Interprofessional partnerships in chronic illness care: a conceptual model for measuring partnership effectiveness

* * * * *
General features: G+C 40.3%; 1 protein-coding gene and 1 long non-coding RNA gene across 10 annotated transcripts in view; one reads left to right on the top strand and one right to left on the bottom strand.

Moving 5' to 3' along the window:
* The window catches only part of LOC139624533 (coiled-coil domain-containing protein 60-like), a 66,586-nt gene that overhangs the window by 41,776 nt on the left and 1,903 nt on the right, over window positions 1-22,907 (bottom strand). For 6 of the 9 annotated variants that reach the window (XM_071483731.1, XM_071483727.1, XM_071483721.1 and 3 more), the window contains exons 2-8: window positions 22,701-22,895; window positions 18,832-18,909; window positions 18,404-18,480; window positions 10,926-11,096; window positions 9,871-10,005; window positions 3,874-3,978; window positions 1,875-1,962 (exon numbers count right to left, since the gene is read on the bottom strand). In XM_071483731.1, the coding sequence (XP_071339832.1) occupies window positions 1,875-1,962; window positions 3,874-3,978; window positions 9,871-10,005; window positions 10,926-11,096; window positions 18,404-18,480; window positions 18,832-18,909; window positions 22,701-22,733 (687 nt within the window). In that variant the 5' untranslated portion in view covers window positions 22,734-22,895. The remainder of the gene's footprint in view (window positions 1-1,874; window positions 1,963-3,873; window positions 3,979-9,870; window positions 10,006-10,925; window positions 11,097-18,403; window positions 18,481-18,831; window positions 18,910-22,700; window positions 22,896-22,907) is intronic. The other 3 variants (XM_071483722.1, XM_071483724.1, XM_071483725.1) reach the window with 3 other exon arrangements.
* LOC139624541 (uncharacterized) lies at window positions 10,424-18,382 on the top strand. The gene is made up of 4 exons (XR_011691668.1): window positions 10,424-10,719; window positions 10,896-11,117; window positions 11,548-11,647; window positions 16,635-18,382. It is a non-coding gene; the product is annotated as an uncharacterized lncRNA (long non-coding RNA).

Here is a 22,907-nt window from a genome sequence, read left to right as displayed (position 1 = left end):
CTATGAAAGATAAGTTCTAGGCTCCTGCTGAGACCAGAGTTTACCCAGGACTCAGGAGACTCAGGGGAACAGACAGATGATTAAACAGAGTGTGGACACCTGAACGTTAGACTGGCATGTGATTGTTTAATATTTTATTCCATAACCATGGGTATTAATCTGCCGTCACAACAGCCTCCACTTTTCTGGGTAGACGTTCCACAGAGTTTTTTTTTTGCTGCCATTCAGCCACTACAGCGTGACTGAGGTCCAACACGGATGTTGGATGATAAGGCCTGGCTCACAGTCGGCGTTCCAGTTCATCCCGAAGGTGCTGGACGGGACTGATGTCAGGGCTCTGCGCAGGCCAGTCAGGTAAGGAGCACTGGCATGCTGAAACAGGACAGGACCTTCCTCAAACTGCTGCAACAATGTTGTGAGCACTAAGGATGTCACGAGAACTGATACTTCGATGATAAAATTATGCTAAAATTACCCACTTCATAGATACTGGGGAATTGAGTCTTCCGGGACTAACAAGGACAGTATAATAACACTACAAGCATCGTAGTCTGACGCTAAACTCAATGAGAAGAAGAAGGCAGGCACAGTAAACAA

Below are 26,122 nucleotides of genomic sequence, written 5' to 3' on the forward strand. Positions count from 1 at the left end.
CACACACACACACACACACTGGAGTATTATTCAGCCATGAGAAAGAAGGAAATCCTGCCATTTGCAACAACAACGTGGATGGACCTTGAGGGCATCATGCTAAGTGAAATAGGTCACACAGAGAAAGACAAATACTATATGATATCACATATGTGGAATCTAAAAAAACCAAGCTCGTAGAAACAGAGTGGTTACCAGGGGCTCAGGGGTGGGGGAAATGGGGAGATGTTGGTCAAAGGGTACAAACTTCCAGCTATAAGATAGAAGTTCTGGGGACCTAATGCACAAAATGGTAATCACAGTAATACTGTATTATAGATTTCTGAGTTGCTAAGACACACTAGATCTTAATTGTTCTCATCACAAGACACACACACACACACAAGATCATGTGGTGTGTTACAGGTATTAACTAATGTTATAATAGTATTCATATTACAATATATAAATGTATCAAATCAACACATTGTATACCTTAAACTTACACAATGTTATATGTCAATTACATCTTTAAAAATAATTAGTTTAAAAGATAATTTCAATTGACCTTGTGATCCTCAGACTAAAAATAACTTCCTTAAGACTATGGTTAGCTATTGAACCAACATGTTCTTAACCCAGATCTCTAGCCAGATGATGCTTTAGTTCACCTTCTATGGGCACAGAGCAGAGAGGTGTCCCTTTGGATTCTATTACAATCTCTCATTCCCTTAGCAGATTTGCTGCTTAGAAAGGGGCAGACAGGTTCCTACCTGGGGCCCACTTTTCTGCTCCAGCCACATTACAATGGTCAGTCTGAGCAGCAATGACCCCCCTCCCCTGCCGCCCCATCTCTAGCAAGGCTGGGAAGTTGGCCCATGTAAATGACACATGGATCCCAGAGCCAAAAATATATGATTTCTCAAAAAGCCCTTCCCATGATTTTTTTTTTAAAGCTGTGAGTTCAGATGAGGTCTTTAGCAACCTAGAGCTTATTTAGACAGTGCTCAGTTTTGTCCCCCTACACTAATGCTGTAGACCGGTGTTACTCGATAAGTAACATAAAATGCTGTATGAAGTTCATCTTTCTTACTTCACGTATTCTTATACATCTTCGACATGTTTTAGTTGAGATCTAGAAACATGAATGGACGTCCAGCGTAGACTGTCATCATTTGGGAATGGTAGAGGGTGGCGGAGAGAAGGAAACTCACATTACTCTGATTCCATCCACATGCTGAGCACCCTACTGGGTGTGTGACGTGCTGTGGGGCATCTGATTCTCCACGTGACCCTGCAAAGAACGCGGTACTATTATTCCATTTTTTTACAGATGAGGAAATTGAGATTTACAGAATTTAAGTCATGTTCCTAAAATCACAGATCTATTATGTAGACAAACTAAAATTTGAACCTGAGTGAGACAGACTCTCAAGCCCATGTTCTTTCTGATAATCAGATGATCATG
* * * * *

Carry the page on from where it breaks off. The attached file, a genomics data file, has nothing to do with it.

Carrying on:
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INTRODUCTION: Interprofessional health and social service partnerships (IHSSP) are internationally acknowledged as integral for comprehensive chronic illness care. However, the evidence-base for partnership effectiveness is lacking. This paper aims to clarify partnership measurement issues, conceptualize IHSSP at the front-line staff level, and identify tools valid for group process measurement. THEORY AND METHODS: A systematic literature review utilizing three interrelated searches was conducted. Thematic analysis techniques were supported by NVivo 7 software. Complexity theory was used to guide the analysis, ground the new conceptualization and validate the selected measures. Other properties of the measures were critiqued using established criteria. RESULTS: There is a need for a convergent view of what constitutes a partnership and its measurement. The salient attributes of IHSSP and their interorganizational context were described and grounded within complexity theory. Two measures were selected and validated for measurement of proximal group outcomes. CONCLUSION: This paper depicts a novel complexity theory-based conceptual model for IHSSP of front-line staff who provide chronic illness care. The conceptualization provides the underpinnings for a comprehensive evaluative framework for partnerships. Two partnership process measurement tools, the PSAT and TCI are valid for IHSSP process measurement with consideration of their strengths and limitations.
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